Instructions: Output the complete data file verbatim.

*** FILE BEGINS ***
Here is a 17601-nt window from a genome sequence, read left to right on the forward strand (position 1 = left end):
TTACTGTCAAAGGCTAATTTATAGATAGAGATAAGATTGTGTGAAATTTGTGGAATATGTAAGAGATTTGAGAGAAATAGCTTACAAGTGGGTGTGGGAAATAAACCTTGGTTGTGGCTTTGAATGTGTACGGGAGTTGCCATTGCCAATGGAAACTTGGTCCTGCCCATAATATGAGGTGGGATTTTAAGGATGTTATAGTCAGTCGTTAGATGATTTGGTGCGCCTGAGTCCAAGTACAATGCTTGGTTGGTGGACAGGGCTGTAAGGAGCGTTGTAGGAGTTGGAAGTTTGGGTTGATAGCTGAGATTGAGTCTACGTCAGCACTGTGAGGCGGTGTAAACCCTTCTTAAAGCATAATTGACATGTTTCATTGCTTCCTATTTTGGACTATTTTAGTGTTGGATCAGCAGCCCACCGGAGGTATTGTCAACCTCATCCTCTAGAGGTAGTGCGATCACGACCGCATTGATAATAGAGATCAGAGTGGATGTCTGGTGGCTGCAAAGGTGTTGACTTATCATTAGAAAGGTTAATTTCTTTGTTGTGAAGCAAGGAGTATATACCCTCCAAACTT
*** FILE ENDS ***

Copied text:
Here is a 17601-nt window from a genome sequence, read left to right on the forward strand (position 1 = left end):
TTACTGTCAAAGGCTAATTTATAGATAGAGATAAGATTGTGTGAAATTTGTGGAATATGTAAGAGATTTGAGAGAAATAGCTTACAAGTGGGTGTGGGAAATAAACCTTGGTTGTGGCTTTGAATGTGTACGGGAGTTGCCATTGCCAATGGAAACTTGGTCCTGCCCATAATATGAGGTGGGATTTTAAGGATGTTATAGTCAGTCGTTAGATGATTTGGTGCGCCTGAGTCCAAGTACAATGCTTGGTTGGTGGACAGGGCTGTAAGGAGCGTTGTAGGAGTTGGAAGTTTGGGTTGATAGCTGAGATTGAGTCTACGTCAGCACTGTGAGGCGGTGTAAACCCTTCTTAAAGCATAATTGACATGTTTCATTGCTTCCTATTTTGGACTATTTTAGTGTTGGATCAGCAGCCCACCGGAGGTATTGTCAACCTCATCCTCTAGAGGTAGTGCGATCACGACCGCATTGATAATAGAGATCAGAGTGGATGTCTGGTGGCTGCAAAGGTGTTGACTTATCATTAGAAAGGTTAATTTCTTTGTTGTGAAGCAAGGAGTATATACCCTCCAAACTT